Bobby Fijan, a Cross Properties partner, said his company has worked with the township since its historic conversion of the circa 1922 former Eastern Baptist Theological Seminary, listed on the National Register of Historic Places, into the Palmer, a rental/medical offices community on eight acres.

"We love to revitalize things that are overlooked and underused," Fijan said. "Bala Avenue is not just an opportunity to revitalize a historic building, but a historic neighborhood."

Fijan praised the avenue's hilly personality. "The street isn't straight," he said. "The small-block feel rings true as authentic and is just so cool."

Despite its village charm, the avenue has been declining for years. Excluding the newly redeveloped BMW dealership, Lower Merion Township's business privilege tax ($15 per $10,000 in gross receipts) increased 40 percent township-wide from 2010 to 2016, but increased only 1.5 percent in the Bala Avenue business district.

Meanwhile, the township's main streets in Ardmore and Bryn Mawr are flourishing thanks to zoning changes that allowed for major development.

Ten years ago, Bryn Mawr's business district was struggling, said Lower Merion Township Commissioner V. Scott Zelov.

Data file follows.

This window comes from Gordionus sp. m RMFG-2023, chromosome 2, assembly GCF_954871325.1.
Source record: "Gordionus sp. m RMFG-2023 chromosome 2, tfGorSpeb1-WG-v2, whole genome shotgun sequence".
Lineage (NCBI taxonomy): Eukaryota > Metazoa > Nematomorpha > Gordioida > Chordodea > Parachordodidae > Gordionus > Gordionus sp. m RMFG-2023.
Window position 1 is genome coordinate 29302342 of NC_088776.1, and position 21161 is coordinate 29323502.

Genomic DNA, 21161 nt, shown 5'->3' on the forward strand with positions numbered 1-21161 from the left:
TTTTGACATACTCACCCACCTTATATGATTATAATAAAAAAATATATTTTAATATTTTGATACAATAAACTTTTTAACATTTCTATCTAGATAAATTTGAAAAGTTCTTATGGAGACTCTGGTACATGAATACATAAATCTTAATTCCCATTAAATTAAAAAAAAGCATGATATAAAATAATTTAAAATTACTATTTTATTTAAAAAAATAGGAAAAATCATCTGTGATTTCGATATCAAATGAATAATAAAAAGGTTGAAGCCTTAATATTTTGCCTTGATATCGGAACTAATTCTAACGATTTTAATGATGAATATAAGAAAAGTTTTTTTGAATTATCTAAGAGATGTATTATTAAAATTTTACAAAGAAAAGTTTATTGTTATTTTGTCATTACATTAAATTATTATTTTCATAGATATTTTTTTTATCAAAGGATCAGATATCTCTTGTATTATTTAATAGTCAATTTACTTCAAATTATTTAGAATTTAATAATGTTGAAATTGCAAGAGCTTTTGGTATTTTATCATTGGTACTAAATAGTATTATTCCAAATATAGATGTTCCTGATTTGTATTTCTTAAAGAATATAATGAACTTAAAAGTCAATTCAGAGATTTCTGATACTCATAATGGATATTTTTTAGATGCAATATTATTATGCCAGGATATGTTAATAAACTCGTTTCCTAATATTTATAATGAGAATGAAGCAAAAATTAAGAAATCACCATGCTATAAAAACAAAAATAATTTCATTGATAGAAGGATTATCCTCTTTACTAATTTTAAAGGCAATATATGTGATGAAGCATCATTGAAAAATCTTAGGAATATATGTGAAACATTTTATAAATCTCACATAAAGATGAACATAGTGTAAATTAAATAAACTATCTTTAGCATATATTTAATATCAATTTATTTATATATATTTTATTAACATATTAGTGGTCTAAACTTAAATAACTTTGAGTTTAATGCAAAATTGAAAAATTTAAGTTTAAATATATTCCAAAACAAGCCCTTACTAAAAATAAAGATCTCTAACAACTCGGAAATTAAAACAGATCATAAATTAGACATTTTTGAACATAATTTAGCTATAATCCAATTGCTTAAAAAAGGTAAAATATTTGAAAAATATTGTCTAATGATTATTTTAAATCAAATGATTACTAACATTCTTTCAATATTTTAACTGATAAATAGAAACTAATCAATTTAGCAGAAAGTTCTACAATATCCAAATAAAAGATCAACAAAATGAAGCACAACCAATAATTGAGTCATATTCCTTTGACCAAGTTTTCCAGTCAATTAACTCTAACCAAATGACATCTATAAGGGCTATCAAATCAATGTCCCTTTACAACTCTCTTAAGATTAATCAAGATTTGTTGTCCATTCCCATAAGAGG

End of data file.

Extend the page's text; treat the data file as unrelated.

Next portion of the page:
A new master plan that included major changes in zoning and design along the Lancaster Avenue "main street" led to developments such as Bryn Mawr Village, which preserved the historic facade of the former utility truck depot while turning it into a restaurant, a La Colombe cafe, shops, green space, and parking in the rear.

Zelov credited Juliet J. Goodfriend's decade-long campaign to turn the town's dilapidated circa 1926 movie theater, once slated to become a health club, into the Bryn Mawr Film Institute as a major factor in the street's revitalization.

"She believed in Bryn Mawr," Zelov said. "The theater has over 9,000 dues-paying members and is drawing thousands of moviegoers a week into the business district. It's a remarkable success."

So, too. are Bryn Mawr's weekend farmer's market, antiques market, and gazebo concerts, he said.

The one long block that is the Bala Avenue business district is tiny compared with Bryn Mawr's main drag but has the same big dreams.

George Manos, an architect who has lived in Bala Cynwyd for three decades and is a Lower Merion Township commissioner, said: "Back in the day, when Bala Avenue was really going strong, we had the theater, we had three baby-shop storefronts, and we had Henry's Hardware, a phenomenal place, an everything store. One by one, they all dropped off and the place shrank to almost no activity."

Now, he said, with the Cross Properties big residential/retail projects underway, he sees a near future of "more feet on the street and a place for them to shop at, eat dinner, and, if the theater ever opens up again, have entertainment."

Manos laughed. "I'm trying to be calm about it here," he said, "but it would mean so much to the revitalization of the whole neighborhood." He sounded excited about the possibilities. He sounded hopeful.